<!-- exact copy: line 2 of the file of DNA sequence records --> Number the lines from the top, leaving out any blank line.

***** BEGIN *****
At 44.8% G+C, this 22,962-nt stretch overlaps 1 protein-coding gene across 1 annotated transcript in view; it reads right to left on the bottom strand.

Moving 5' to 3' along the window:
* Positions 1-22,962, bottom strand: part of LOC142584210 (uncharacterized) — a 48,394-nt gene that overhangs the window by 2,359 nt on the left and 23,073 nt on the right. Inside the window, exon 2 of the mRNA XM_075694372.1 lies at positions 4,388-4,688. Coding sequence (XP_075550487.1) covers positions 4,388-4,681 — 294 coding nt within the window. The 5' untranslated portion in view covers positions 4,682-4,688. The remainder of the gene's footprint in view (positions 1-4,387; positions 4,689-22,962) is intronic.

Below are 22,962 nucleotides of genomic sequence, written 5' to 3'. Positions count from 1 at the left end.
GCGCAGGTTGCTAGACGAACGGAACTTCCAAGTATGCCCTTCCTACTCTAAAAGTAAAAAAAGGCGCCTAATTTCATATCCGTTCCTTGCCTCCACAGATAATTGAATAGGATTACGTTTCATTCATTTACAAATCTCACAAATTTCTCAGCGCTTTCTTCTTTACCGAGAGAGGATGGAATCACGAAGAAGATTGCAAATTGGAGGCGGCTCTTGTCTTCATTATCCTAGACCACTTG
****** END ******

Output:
Moving 5' to 3' along the window: